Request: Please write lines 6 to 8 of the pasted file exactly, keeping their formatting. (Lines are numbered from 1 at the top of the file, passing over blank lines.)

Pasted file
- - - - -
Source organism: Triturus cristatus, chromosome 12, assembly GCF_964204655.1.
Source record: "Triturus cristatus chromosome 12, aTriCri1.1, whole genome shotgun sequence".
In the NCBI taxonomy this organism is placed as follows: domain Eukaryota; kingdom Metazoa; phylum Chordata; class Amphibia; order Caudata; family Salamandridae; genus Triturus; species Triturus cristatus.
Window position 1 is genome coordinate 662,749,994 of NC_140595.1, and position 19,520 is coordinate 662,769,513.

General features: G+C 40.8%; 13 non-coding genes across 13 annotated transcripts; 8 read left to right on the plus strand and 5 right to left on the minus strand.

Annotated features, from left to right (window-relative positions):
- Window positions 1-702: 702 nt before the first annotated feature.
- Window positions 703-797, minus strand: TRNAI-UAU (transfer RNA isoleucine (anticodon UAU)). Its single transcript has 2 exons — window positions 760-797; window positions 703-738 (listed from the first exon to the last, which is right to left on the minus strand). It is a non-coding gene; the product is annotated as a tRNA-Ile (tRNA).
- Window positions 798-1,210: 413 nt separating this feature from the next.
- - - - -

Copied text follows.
Annotated features, from left to right (window-relative positions):
- Window positions 1-702: 702 nt before the first annotated feature.
- Window positions 703-797, minus strand: TRNAI-UAU (transfer RNA isoleucine (anticodon UAU)). Its single transcript has 2 exons — window positions 760-797; window positions 703-738 (listed from the first exon to the last, which is right to left on the minus strand). It is a non-coding gene; the product is annotated as a tRNA-Ile (tRNA).